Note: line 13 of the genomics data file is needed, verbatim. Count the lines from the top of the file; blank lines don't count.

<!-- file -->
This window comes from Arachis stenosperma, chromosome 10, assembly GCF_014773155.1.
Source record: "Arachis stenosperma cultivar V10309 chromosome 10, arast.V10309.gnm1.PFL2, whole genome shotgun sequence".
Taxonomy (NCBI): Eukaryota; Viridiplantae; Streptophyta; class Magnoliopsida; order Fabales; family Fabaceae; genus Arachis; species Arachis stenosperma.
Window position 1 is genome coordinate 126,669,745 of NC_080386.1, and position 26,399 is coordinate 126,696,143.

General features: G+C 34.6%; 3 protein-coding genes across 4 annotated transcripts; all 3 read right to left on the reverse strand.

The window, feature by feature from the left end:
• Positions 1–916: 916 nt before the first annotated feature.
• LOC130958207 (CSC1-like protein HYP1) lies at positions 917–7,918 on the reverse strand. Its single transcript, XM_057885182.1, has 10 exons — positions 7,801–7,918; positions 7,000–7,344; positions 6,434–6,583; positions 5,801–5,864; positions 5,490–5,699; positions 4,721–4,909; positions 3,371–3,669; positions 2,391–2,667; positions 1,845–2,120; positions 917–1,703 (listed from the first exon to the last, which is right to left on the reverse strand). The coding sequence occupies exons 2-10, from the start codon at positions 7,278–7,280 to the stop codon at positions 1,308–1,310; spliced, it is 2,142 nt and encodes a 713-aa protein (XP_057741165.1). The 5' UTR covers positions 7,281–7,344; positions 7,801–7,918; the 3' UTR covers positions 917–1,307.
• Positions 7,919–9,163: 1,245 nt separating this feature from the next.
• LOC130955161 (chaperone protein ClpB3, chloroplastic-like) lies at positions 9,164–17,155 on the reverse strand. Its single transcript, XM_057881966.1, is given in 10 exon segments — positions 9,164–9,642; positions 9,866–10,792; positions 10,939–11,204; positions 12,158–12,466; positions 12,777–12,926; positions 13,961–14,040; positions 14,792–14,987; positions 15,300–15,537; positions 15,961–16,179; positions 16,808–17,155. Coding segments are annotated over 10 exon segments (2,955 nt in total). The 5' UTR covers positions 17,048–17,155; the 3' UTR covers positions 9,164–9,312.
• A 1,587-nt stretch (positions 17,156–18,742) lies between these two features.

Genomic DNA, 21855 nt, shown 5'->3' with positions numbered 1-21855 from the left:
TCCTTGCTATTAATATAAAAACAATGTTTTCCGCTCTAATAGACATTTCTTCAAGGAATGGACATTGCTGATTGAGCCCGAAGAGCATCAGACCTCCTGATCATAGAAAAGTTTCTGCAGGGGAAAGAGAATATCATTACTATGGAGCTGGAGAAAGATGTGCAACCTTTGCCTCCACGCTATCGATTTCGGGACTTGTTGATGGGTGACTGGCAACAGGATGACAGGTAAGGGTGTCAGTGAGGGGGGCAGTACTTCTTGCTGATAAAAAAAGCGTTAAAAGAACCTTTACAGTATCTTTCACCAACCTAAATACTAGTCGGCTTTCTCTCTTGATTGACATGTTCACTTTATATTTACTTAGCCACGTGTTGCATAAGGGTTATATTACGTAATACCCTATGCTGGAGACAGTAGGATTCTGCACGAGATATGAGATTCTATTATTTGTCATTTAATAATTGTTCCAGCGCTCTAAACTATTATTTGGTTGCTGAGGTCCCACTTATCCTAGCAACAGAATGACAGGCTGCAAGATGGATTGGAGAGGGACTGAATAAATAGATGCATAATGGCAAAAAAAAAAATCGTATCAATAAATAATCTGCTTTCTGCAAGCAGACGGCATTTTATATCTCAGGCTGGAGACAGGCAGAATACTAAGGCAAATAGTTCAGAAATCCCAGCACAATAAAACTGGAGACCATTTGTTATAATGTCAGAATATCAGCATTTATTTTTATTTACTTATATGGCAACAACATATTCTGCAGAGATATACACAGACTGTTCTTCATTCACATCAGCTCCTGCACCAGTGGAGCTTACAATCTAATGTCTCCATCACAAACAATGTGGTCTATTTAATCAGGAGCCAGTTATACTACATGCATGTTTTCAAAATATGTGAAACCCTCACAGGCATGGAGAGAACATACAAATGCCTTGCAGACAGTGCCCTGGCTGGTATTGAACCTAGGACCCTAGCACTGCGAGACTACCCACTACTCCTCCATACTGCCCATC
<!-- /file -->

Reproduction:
TCCTTGCTATTAATATAAAAACAATGTTTTCCGCTCTAATAGACATTTCTTCAAGGAATGGACATTGCTGATTGAGCCCGAAGAGCATCAGACCTCCTGATCATAGAAAAGTTTCTGCAGGGGAAAGAGAATATCATTACTATGGAGCTGGAGAAAGATGTGCAACCTTTGCCTCCACGCTATCGATTTCGGGACTTGTTGATGGGTGACTGGCAACAGGATGACAGGTAAGGGTGTCAGTGAGGGGGGCAGTACTTCTTGCTGATAAAAAAAGCGTTAAAAGAACCTTTACAGTATCTTTCACCAACCTAAATACTAGTCGGCTTTCTCTCTTGATTGACATGTTCACTTTATATTTACTTAGCCACGTGTTGCATAAGGGTTATATTACGTAATACCCTATGCTGGAGACAGTAGGATTCTGCACGAGATATGAGATTCTATTATTTGTCATTTAATAATTGTTCCAGCGCTCTAAACTATTATTTGGTTGCTGAGGTCCCACTTATCCTAGCAACAGAATGACAGGCTGCAAGATGGATTGGAGAGGGACTGAATAAATAGATGCATAATGGCAAAAAAAAAAATCGTATCAATAAATAATCTGCTTTCTGCAAGCAGACGGCATTTTATATCTCAGGCTGGAGACAGGCAGAATACTAAGGCAAATAGTTCAGAAATCCCAGCACAATAAAACTGGAGACCATTTGTTATAATGTCAGAATATCAGCATTTATTTTTATTTACTTATATGGCAACAACATATTCTGCAGAGATATACACAGACTGTTCTTCATTCACATCAGCTCCTGCACCAGTGGAGCTTACAATCTAATGTCTCCATCACAAACAATGTGGTCTATTTAATCAGGAGCCAGTTATACTACATGCATGTTTTCAAAATATGTGAAACCCTCACAGGCATGGAGAGAACATACAAATGCCTTGCAGACAGTGCCCTGGCTGGTATTGAACCTAGGACCCTAGCACTGCGAGACTACCCACTACTCCTCCATACTGCCCATC